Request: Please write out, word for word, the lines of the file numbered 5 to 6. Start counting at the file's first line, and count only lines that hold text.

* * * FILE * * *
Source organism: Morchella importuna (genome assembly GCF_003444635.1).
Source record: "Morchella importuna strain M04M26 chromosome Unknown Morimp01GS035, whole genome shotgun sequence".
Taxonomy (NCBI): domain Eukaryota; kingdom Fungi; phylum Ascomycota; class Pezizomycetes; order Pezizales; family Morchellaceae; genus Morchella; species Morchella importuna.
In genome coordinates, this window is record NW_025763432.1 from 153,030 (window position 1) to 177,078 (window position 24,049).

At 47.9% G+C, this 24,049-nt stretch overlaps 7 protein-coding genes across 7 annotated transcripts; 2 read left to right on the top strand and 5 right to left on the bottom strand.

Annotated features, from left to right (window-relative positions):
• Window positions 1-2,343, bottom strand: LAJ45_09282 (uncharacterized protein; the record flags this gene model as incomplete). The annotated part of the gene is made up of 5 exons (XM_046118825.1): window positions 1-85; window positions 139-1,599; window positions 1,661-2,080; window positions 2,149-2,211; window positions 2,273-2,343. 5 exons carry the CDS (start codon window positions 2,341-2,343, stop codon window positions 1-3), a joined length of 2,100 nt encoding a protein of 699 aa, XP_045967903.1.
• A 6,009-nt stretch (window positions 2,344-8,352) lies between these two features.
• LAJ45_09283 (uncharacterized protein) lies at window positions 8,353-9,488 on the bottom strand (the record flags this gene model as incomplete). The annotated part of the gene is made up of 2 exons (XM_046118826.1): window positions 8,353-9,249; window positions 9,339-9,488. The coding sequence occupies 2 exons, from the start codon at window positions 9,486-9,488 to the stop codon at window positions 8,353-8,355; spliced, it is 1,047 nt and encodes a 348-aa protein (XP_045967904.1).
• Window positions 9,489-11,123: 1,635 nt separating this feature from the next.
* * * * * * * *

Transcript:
At 47.9% G+C, this 24,049-nt stretch overlaps 7 protein-coding genes across 7 annotated transcripts; 2 read left to right on the top strand and 5 right to left on the bottom strand.

Annotated features, from left to right (window-relative positions):